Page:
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Nov 27, 2013 09:49 AM

November trip report and Small Bites

My husband and I recently spent a week in Paris and after reading these posts (thank you, thank you), factoring in our preferences and making some reservations, had wonderful eating experiences. We found the second week in November to be a perfect week to be visitors – a lull in tourist crowds and still pleasant weather to walk around. In no way were we overwhelmed by pesky Yankees. Everyday, relaxed atmosphere pervaded most everywhere we went.

We are older (it was my 65th –ugh -birthday trip), like more traditional and unpretentious places. We end up cramming a lot into a day (don’t want 5 hour meals) and are not particularly interested in Michelin starred restaurants. I am an architect and while I am interested in seeing new spaces, like the living wall by Musee Branly, am not drawn to eat in modern, minimalist settings. My husband speaks French (me just a little) so that helps with menus and not being shunned.
I like to try new food as well as old standards. My husband thinks of food as fuel, and would be just as happy to have a Crocque Monsieur every meal. He has nicknamed Yelp “Squelch” and Trip Advisor “Trap Advisor”. Highlights as follows –

First night dinner at L’Atmopshere. We joined up with some friends living in Paris, teaching architecture and went to this local place near Gare de L’Est/Canal St Martin. (Nearby La Verre Vole is another of their favorites). It has a neighborhood feel, complete with a lively crowd celebrating someone’s retirement. Everything was just right from the Coquilles St Jacques to the chocolate mousse. Later in week, we found ourselves hungry and came in from the rain around 2:30 for a late lunch and chatted with the owner, daughter, granddaughter and enjoyed Steak tartar, which we had heard was one of their specialties and was great.

An excellent lunch at Les Papilles on the big birthday. Saturday Loved (let me count the ways) the fixed menu, the tile floor, the energy of the three hard working and friendly wait staff, the fabulous food coming out of a kitchen the size of a bathtub, and the atmosphere - there was large multigenerational birthday party in lower floor and table of burly middle aged Rugby guy friends on way to game afterwards - though how they would stay awake after consuming the food and drink that they did gave one pause. Only one other table of Americans. Fun and delicious.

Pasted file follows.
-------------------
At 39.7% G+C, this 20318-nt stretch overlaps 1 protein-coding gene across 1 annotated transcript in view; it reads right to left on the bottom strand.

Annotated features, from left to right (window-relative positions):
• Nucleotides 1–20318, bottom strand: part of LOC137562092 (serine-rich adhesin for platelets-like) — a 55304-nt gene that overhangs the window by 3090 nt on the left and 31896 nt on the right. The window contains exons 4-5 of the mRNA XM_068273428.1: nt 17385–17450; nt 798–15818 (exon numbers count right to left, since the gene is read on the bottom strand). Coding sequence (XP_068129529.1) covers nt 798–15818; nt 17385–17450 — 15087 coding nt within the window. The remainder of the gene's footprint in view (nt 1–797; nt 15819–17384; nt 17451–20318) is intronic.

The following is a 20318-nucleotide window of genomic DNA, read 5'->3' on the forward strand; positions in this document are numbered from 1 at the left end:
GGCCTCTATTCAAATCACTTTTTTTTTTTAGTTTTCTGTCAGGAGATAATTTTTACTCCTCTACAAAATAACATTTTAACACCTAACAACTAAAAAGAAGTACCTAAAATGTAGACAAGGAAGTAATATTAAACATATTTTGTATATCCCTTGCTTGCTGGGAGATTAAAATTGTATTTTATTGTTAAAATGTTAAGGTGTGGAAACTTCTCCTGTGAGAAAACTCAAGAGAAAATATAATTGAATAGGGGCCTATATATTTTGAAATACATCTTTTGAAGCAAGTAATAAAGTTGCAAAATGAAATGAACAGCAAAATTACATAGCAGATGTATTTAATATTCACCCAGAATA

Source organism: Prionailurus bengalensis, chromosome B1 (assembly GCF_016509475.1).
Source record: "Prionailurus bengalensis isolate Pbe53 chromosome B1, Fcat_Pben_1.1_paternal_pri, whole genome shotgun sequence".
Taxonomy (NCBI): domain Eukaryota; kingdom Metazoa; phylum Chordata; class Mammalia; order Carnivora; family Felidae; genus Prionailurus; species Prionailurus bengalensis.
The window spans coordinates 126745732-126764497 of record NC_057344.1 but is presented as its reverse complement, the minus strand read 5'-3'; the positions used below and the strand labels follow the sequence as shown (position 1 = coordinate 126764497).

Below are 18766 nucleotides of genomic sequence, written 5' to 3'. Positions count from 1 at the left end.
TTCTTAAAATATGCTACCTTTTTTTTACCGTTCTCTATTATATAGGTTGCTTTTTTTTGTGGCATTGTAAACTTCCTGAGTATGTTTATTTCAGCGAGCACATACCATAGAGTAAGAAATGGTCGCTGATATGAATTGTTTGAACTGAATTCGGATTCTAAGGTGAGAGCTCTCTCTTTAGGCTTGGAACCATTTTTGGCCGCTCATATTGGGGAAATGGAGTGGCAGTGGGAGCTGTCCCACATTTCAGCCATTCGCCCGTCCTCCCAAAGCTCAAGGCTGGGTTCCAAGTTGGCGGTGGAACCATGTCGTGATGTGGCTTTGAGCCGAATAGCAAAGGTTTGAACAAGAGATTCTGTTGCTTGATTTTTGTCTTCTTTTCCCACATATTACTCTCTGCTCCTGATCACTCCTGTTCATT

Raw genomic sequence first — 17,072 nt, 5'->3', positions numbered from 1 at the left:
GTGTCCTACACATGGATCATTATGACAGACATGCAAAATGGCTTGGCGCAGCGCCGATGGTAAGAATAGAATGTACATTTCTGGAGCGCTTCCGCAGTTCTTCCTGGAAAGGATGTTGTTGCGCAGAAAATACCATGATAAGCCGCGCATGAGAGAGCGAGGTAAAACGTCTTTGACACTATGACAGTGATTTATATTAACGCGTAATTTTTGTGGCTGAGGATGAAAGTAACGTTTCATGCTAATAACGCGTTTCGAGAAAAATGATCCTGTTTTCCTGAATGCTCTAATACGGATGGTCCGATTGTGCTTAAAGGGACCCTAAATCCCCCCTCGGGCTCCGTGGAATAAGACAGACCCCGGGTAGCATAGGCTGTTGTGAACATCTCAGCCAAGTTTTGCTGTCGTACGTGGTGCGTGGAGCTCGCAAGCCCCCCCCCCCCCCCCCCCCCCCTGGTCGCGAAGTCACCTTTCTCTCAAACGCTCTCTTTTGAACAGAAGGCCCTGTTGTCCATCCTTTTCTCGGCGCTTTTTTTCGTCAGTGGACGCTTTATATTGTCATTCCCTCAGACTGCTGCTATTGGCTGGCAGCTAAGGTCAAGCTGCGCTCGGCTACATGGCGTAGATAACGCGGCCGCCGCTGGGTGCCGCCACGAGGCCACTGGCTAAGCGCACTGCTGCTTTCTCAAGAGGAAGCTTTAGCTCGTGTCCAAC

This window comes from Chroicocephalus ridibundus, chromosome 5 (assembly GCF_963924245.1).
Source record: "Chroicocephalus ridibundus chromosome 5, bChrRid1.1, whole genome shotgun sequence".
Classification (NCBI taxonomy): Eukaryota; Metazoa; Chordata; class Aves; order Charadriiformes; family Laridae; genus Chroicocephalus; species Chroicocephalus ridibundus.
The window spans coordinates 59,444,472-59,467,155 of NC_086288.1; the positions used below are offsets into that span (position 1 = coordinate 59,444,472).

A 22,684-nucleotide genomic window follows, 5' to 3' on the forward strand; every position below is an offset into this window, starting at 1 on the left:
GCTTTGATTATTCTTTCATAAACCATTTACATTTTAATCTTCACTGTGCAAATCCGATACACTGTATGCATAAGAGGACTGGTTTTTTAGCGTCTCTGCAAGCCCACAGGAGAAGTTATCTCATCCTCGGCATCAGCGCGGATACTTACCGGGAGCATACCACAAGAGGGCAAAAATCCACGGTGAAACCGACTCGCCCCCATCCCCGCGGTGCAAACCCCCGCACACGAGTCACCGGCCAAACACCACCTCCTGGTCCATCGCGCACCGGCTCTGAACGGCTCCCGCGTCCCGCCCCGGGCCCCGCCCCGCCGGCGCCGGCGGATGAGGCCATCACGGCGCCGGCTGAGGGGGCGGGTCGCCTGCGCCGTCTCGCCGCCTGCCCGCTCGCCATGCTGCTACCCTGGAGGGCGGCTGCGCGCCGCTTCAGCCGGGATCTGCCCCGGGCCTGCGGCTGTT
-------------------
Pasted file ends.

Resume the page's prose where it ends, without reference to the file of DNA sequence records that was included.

Dinner at L’Astier. Lovely atmosphere in all ways and very welcoming on a rainy night, when it gets dark so early and coming into an place like this seems perfect. There was more of an international mix of patrons, as this place gets a lot of kudos from various foodie groups. All items on their daily special were delicious and their special chocolate dessert is to die for. Service perfect.

Dinner at Le Gorille Blanc. We had a studio rental in the Marais and chose several local places. Nice, warm atmosphere. Filled with all French folks enjoying an excellent food and service. Except for Les Papilles, this and other restaurants, came to about 80 Euros with a couple of glasses of wine for dinner.

Dinner at Breizh Café. This was a little bit of a disappointment. Were told we had to be there by 7 and were rushed in and out before we knew it. The tables are small and very close together (like an inch). Being at a communal table would have been better, as at least you are expected to interact with your neighbors (which can be fun) rather than pretend you are not hearing the conversation next to you, which in our case was two 30 something American women talking loudly about working for their Deans and attending conferences for Elite US colleges with programs in Europe, who was in whose “wheelhouse”, etc. An insight why US colleges cost what they do. My Husband even stopped on way home to get a Nutella Crepe from the nice man at corner of Rue de Rosiers and Rue Vieille de Temple.

Had eaten before at Little Breizh which we had liked a lot!